Coming back from a walk the other night, we admired the birch tree he planted a few years ago in the front of our home. It’s thriving.  In each home we have lived at through the years, Tom has left something living behind. At one house, it was shrubbery. At three others, he has planted birch trees. He grows things and fixes things.  One of the first things he ever did for me as a single parent before we were married was to repair a broken leg on a chair. What’s broken he restores with careful hands.

We’ve gone through a lot in 20 years, weathered a lot of storms. Sometimes he leans on me, sometimes, (most of the time), I lean on him. Sometimes we lean into each other to keep from falling over.  That’s what  a life’s partner is all about. Just two people, walking through everything together, and looking up to realize a lifetime has gone by.

(The photo on this post is one I kept on my dresser through the months before we were engaged and then married. My favorite snapshot of the man who changed my life.)

Say it Now – In the Living Years

A friend of mine posted this on FB, and I remembered it from when I was in high school. Great song. Mike and the Mechanics. It cuts both ways, doesn’t it? The living years – we only have them for so long.  Soon it’s too late when we die. Don’t ignore the hand that reaches out, parent to child, child to parent. We don’t get another chance when we’re gone.

Being is Better Than Seeming

maskI knew a pastor once whose church had “full altars.” (Baptist churches aren’t supposed to have altars, but that’s the terminology.)  That meant that every time he gave an “altar call”, people would walk down the aisle to “get right with God.” He preached ceaselessly against moral sin and held his congregation to an unwavering standard of clean living. Pants weren’t allowed on women. Rock music wasn’t allowed. A glass of wine was never allowed. Card playing wasn’t allowed. Movies weren’t allowed. These were things of the flesh that must be expunged to live right and do right.

The problem was, the preacher had a waist high stash of porn in the closet of his “pastor’s study” (pre-internet porno fans had to actually get the mags) and was having an affair with one of the teachers in his Christian school. She didn’t wear pants, but adultery with the preacher man was OK if she wore culottes for the photos he kept in his desk.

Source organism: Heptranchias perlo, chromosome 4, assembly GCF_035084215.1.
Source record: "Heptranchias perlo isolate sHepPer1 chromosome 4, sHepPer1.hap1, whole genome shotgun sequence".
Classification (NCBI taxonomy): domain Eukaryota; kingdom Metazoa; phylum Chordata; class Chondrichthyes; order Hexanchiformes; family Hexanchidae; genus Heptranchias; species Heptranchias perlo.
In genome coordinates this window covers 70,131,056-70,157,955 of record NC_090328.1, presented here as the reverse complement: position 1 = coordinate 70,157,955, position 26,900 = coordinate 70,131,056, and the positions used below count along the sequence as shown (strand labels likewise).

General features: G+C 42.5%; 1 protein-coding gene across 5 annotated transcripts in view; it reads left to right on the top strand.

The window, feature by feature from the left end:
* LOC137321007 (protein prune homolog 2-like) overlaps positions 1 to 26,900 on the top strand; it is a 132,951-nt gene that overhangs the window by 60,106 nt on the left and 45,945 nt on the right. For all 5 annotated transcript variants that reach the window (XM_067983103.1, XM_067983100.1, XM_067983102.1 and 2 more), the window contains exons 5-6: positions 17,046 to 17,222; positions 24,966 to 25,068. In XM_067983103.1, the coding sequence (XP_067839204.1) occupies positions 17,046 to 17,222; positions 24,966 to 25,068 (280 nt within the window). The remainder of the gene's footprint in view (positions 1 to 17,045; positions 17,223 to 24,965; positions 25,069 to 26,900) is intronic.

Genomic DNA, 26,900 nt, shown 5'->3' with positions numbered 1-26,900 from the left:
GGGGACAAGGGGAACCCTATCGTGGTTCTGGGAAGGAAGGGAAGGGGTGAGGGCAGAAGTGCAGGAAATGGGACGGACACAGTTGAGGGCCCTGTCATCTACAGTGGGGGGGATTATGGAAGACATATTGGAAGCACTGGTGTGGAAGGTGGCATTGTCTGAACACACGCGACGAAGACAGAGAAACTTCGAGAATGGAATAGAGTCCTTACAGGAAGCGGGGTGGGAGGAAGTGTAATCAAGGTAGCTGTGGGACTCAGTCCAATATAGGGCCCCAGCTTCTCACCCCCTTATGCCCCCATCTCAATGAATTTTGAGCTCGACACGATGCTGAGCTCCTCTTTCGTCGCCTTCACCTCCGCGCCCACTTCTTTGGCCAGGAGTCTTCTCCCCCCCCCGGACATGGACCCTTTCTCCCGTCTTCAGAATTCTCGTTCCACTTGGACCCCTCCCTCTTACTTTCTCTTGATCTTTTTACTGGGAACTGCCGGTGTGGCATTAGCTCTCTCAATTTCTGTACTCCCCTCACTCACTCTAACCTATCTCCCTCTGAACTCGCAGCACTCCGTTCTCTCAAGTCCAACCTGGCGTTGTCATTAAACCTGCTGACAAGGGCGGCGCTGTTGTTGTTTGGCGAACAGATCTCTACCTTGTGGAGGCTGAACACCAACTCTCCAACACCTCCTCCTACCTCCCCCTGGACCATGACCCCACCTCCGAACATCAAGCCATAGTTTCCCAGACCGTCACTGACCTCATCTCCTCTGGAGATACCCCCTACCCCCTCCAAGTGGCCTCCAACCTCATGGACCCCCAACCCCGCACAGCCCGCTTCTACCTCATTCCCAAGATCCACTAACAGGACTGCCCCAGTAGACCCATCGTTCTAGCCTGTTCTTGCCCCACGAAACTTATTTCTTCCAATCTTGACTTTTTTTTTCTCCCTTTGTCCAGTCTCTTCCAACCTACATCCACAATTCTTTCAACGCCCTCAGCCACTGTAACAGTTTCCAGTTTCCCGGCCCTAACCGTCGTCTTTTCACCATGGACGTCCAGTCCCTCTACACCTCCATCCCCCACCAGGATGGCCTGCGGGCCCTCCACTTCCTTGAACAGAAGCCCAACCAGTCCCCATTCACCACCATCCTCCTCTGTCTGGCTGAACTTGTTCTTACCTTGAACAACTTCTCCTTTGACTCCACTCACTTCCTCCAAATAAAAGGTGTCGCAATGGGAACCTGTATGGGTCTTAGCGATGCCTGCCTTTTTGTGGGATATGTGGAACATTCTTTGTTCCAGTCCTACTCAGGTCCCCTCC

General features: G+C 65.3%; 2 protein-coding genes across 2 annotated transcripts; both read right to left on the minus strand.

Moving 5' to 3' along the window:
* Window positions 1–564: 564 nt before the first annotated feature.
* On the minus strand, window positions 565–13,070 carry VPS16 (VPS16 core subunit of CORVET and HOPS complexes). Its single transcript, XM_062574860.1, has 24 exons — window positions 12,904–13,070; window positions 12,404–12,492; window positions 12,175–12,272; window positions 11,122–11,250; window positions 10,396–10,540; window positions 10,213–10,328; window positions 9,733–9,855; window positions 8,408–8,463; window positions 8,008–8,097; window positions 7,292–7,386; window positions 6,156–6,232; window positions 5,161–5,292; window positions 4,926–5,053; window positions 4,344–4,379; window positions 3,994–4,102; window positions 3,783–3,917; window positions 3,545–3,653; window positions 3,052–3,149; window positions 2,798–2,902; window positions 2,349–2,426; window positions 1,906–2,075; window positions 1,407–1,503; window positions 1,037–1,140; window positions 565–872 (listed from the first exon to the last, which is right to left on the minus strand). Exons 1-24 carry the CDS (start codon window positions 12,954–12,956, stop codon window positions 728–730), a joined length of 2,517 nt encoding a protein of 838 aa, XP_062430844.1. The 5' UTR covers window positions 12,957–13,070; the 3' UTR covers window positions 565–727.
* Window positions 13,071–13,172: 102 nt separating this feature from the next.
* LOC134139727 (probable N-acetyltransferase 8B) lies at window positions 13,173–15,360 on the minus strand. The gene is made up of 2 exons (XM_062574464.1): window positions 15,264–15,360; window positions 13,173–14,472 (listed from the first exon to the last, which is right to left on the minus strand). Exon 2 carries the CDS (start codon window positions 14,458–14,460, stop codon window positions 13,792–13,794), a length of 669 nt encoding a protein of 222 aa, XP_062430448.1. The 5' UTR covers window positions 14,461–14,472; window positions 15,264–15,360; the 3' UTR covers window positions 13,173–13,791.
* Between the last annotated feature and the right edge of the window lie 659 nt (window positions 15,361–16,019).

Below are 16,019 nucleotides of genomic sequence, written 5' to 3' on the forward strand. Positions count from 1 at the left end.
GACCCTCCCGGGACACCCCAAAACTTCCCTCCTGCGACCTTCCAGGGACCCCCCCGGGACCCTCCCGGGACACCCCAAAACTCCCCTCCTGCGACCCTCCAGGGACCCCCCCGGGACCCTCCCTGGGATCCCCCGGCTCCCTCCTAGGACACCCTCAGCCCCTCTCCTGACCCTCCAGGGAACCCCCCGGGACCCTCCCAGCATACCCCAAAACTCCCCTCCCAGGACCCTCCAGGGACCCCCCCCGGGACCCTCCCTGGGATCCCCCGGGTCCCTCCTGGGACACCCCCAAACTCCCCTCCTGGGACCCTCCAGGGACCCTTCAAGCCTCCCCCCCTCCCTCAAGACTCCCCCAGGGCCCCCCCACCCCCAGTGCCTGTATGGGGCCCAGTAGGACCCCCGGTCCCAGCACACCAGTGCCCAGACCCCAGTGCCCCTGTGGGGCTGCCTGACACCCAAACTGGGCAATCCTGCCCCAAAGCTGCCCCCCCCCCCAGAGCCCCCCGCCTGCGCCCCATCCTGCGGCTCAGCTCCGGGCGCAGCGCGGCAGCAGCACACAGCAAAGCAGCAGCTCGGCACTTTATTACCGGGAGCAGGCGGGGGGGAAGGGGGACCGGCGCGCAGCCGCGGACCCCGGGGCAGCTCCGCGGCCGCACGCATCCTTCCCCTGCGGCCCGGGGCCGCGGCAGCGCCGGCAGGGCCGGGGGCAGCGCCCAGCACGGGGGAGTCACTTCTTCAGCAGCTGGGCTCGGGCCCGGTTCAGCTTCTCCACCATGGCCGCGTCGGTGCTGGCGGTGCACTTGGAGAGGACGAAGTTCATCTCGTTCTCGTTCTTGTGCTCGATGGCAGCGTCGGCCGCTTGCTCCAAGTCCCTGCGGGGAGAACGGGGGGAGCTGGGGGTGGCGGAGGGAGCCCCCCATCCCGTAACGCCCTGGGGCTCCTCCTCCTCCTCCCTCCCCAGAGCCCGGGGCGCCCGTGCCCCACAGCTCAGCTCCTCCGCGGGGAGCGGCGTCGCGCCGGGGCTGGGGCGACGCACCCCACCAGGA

The pastor was a serial adulterer who had women all over from the churches he had destroyed, it later came out. But a more grandfatherly appearance would be hard to find. White shirt and tie and big Bible in hand, he ascended the platform Sunday after Sunday to play the weeping Jeremiah, appealing to his erring flock to turn off the TV’s and rock stations and turn to Jesus.

The nausea of discovering that someone I looked up to was, in fact, a fraud and a scumbag, remains to this day. I had once talked with this pastor, in my youth and  naivete believing he had something to offer in the way of good counsel. Frauds are disillusioning. Spiritual frauds are the worst.

There is an old poem that beings with these words:

“True worth is in being, not seeming…”

I know another man. He’s never had a radio show or a pulpit or a blog or anything else. He quietly  lives his integrity day in and day out. He is a good man, but would quickly admit that he has his flaws. I know of his integrity not because of the great moral lessons that he gives with his mouth or his grand spiritual proclamations. I know he’s a good man, because I’ve seen how he’s lived and how he treats others for the last 20 years. For him, it has been about being, not seeming to be something he is not. He’s my husband. What a difference.

On Facebook recently, there was a discussion about the importance of shutting off the Big Media voices and getting back to basics in our lives. We don’t need Big People to tell us how to be. The hypocrisy in Christian media land  is breathtaking. I would add that God is exposing it all over the place. We don’t need people with failed private lives lecturing us on how to live, what to do and how to please God. The good thing is, we have the treasure of the Word of God for each of us, available 24/7. There is truth. There is what we need to know.  At a time of growing darkness and spiritual fraud, the simplicity and concept of being, rather than seeming, needs a comeback.

Love God, love your neighbor, mow your grass, take care of your family, help someone in need. These are the details that need attending to. Have a spiritual calling? That’s great.  Do you have a spouse and children? Choose to make a family?  That’s your first calling and it’s far more important than any Big Important Thing you do on the side. The sheep running after this Big Voice and that one over there aren’t being helped .Putting people on pedestals who have their own personal rot behind the scenes adds nothing to our own spiritual lives, and sets us up for a crash when the truth comes out.

Our children will thank us for being real, rather than seeming to be something we are not. They spot fakes a mile off, don’t kid yourself. What’s needed is everyday faithfulness, everyday forgiveness when we blow it, everyday humility to admit when we’re wrong and lots and lots of love to cover it all.

That’s what being a real Christian in a fake-o world  is all about.